University of Virginia Prof. Lisa Marie Cacho delivers talk on violence and settler colonialism against Native Hawaiians


Jonah Elkowitz/The Daily Northwestern

University of Virginia Prof. Lisa Marie Cacho stands in the middle of the frame, presenting to a group of faculty and students.

Pavan Acharya, Reporter

Content warning: this story contains mentions of police violence.

University of Virginia Prof. Lisa Marie Cacho discussed how the criminalization of houseless Native Hawaiians in Hawaii enforces settler colonialism in a Council for Race and Ethnic Studies event Tuesday evening.

Cacho began by recounting the police shooting of Delmar Espejo at the Hawaii Capitol Building in 2019. A deputy sheriff killed Espejo, a houseless Filipino man, after he allegedly held the officer in a chokehold. Cacho said police likely falsified accounts of the event and potentially distracted from the biases that caused the incident.

“What does the process of investigating the cover-up cover up?” asked Cacho, who teaches American Studies. “What if the truths that happened that night are less important than the reasons why he was able to be murdered and then ignored and then forgotten?”

Cacho’s talk addressed these questions as she examined the criminalization of houseless Kanaka Maoli people in Hawaii. She said she uses the word “houseless” rather than “homeless” since Hawaii is home for many of these individuals. 

Cacho discussed past violent attempts to remove Kanaka Maoli individuals from their Native land, including those made by former Honolulu Mayor Kirk Caldwell.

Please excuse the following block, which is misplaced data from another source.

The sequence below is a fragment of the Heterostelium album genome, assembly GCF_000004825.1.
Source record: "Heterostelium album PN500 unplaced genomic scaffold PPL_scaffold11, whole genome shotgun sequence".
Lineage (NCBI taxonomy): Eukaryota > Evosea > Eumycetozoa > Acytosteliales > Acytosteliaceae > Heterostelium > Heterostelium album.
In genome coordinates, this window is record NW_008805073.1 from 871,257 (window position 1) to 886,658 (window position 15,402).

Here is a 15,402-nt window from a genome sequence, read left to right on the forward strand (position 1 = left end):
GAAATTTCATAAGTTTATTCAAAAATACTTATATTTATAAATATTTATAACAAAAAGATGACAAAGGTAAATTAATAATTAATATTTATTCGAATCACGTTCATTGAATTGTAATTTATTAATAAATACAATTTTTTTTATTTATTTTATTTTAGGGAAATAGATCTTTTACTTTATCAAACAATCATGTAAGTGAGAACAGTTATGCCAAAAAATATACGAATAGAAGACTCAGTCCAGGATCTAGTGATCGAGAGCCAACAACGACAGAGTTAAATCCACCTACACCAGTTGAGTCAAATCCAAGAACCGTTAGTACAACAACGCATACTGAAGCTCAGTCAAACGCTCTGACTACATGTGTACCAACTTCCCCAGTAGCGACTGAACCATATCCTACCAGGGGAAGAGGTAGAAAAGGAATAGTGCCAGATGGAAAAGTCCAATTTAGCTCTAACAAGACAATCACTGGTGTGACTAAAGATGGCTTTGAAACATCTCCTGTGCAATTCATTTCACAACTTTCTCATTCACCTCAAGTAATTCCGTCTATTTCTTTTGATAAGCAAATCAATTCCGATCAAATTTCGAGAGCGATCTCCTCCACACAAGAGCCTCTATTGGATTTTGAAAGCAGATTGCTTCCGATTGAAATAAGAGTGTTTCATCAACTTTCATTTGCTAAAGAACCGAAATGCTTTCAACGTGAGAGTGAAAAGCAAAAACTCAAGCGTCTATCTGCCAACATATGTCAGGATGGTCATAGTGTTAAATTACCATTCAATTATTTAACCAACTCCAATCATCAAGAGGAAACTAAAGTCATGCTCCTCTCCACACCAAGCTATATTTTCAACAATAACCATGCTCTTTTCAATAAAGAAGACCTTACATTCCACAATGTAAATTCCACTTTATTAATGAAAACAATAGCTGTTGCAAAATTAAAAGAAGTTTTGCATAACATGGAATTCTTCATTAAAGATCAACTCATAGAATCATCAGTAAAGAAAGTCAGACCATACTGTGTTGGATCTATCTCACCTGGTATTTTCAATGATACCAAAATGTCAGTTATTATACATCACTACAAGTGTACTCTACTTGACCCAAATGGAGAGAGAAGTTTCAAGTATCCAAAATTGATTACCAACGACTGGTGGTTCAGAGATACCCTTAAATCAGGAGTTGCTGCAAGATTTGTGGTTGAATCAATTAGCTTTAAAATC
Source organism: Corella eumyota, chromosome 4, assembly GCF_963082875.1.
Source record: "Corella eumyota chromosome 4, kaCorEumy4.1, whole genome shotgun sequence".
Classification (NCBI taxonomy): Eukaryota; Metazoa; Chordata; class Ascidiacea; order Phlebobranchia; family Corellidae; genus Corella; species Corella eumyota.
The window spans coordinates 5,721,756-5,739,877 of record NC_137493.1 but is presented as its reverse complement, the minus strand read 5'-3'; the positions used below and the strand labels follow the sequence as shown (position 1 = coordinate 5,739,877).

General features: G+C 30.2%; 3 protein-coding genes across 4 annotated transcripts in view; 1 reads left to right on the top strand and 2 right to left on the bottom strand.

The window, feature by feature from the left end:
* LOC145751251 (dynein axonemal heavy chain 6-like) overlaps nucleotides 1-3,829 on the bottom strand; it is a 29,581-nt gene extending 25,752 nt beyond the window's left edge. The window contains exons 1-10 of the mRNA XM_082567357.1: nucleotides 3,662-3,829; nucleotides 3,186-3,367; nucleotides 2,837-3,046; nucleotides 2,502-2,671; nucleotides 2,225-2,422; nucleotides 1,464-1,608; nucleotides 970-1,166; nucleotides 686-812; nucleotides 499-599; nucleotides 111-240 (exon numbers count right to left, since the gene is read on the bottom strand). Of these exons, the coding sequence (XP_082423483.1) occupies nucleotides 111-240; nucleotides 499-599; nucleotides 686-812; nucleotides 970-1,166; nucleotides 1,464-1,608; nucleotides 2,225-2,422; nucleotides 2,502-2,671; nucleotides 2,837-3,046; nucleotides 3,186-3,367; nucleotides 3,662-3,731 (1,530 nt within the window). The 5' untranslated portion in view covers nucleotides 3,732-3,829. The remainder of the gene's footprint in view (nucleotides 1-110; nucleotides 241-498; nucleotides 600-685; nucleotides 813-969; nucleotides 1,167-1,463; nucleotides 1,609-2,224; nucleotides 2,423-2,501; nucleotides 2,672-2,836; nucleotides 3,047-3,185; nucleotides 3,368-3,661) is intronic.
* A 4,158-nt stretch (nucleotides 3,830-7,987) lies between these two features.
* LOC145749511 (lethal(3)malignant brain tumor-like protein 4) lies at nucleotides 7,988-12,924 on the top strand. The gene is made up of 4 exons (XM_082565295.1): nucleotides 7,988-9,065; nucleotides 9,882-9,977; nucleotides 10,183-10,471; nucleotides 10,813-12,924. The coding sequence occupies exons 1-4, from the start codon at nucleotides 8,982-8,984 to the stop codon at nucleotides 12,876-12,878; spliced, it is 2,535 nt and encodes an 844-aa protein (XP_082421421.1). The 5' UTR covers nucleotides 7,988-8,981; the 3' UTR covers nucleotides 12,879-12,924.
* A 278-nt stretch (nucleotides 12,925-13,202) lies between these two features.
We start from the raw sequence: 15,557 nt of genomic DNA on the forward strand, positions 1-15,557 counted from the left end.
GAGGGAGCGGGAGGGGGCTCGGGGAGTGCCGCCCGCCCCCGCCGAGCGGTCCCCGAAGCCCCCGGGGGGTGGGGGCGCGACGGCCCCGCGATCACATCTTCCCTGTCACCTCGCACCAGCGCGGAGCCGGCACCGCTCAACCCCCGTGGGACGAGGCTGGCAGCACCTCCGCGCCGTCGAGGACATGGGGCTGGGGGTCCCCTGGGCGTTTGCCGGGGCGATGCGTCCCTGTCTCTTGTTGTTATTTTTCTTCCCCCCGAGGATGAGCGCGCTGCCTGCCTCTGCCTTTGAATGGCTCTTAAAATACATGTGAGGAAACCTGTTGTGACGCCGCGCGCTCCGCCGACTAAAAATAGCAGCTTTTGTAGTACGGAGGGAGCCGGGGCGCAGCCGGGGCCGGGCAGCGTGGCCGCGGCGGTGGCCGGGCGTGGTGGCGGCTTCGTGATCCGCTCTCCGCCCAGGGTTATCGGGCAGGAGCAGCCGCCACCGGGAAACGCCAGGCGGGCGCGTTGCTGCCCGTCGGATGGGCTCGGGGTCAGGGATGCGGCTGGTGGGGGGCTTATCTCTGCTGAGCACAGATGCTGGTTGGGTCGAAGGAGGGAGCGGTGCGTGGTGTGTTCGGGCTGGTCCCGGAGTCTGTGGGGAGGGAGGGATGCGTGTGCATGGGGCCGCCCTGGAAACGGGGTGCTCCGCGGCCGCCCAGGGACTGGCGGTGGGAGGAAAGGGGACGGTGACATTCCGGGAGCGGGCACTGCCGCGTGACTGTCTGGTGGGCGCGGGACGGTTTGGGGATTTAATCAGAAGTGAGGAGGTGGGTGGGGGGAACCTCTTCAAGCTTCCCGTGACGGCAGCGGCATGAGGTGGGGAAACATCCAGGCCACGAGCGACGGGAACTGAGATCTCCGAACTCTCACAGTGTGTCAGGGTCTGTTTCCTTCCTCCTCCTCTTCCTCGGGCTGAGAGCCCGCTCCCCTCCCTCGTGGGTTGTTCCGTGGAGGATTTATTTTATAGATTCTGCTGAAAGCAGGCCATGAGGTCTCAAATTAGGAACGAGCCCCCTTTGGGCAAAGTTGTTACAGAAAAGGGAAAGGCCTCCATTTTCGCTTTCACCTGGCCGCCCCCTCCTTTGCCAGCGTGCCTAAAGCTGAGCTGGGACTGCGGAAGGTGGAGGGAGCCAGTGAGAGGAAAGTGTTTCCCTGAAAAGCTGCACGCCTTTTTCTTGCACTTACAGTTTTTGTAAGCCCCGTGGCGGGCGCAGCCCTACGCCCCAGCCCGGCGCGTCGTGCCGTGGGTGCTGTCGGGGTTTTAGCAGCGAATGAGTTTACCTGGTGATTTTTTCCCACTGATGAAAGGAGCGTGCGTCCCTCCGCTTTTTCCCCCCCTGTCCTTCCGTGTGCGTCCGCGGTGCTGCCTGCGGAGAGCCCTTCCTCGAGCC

“Caldwell’s administration is credited with using and changing laws to turn unhoused vulnerable people into criminals subject to arrest, imprisonment and ever-increasing fines they could not pay,” she said. 

Cacho added the U.S. did not protect Kanaka Maoli’s property rights. When law enforcement evicted Kanaka Maoli people from their homes in Kalama Valley in the 1970s, she said their resistance “was not legible in self-defense law” as the state did not see them as owners of their land.

The state criminalizes houseless people and sometimes subjects them to violence due to its interpretation of land as property, Cacho said.

“Justifications for police killings of all marginalized groups in Hawaii rely on Western epistemologies and assume land is always and only property,” Cacho said.

According to Asian American studies Prof. Patricia Nguyen, an event organizer, the CRES has been more active in inviting speakers to campus recently. 

Nguyen said the CRES welcomed its first keynote speaker, University of California, Riverside Prof. Dylan Rodríguez, last year and is hosting an event with artist William Estrada next week.

“Our hope is to bring in speakers who are scholars, artists and organizers who are at the forefront of really thinking about race and ethnic studies to come to campus to share with us their current research and work,” Nguyen said.

CRES invited Cacho because of her work regarding police and state violence through the lens of ethnic studies, Nguyen said. Cacho is currently working on a book project examining police killings in America.

Latino studies Prof. Elvia Mendoza said her students appreciated Cacho’s book, “Social Death: Racialized Rightlessness and the Criminalization of the Unprotected.”

“(Cacho’s work) interrogates the ways in which human value is both ascribed and denied relationally along racial, gender, sexual, national and spatial lines,” Mendoza said. 

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